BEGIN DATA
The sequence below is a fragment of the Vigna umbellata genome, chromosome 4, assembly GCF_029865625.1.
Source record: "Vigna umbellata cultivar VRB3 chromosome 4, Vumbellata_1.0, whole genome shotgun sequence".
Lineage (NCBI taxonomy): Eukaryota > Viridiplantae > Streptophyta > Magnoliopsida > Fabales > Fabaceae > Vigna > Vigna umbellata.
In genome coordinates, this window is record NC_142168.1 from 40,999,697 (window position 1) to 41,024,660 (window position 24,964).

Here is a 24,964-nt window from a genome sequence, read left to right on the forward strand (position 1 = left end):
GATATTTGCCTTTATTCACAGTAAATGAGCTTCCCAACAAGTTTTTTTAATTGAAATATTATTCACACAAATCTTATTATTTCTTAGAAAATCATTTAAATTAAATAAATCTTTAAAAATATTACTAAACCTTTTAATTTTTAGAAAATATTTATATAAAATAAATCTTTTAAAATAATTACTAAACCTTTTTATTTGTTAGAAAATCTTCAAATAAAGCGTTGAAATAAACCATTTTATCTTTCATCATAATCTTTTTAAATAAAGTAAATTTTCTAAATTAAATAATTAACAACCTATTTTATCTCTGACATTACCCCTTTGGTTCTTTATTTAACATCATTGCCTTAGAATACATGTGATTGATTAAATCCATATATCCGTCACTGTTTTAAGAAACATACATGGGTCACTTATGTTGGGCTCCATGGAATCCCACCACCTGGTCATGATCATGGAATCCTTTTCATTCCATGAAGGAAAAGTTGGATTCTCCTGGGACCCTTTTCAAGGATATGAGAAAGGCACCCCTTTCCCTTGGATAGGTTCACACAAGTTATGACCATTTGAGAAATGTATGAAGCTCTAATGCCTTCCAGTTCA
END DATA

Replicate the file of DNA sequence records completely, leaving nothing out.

The sequence below is a fragment of the Vigna umbellata genome, chromosome 4, assembly GCF_029865625.1.
Source record: "Vigna umbellata cultivar VRB3 chromosome 4, Vumbellata_1.0, whole genome shotgun sequence".
Lineage (NCBI taxonomy): Eukaryota > Viridiplantae > Streptophyta > Magnoliopsida > Fabales > Fabaceae > Vigna > Vigna umbellata.
In genome coordinates, this window is record NC_142168.1 from 40,999,697 (window position 1) to 41,024,660 (window position 24,964).

Here is a 24,964-nt window from a genome sequence, read left to right on the forward strand (position 1 = left end):
GATATTTGCCTTTATTCACAGTAAATGAGCTTCCCAACAAGTTTTTTTAATTGAAATATTATTCACACAAATCTTATTATTTCTTAGAAAATCATTTAAATTAAATAAATCTTTAAAAATATTACTAAACCTTTTAATTTTTAGAAAATATTTATATAAAATAAATCTTTTAAAATAATTACTAAACCTTTTTATTTGTTAGAAAATCTTCAAATAAAGCGTTGAAATAAACCATTTTATCTTTCATCATAATCTTTTTAAATAAAGTAAATTTTCTAAATTAAATAATTAACAACCTATTTTATCTCTGACATTACCCCTTTGGTTCTTTATTTAACATCATTGCCTTAGAATACATGTGATTGATTAAATCCATATATCCGTCACTGTTTTAAGAAACATACATGGGTCACTTATGTTGGGCTCCATGGAATCCCACCACCTGGTCATGATCATGGAATCCTTTTCATTCCATGAAGGAAAAGTTGGATTCTCCTGGGACCCTTTTCAAGGATATGAGAAAGGCACCCCTTTCCCTTGGATAGGTTCACACAAGTTATGACCATTTGAGAAATGTATGAAGCTCTAATGCCTTCCAGTTCA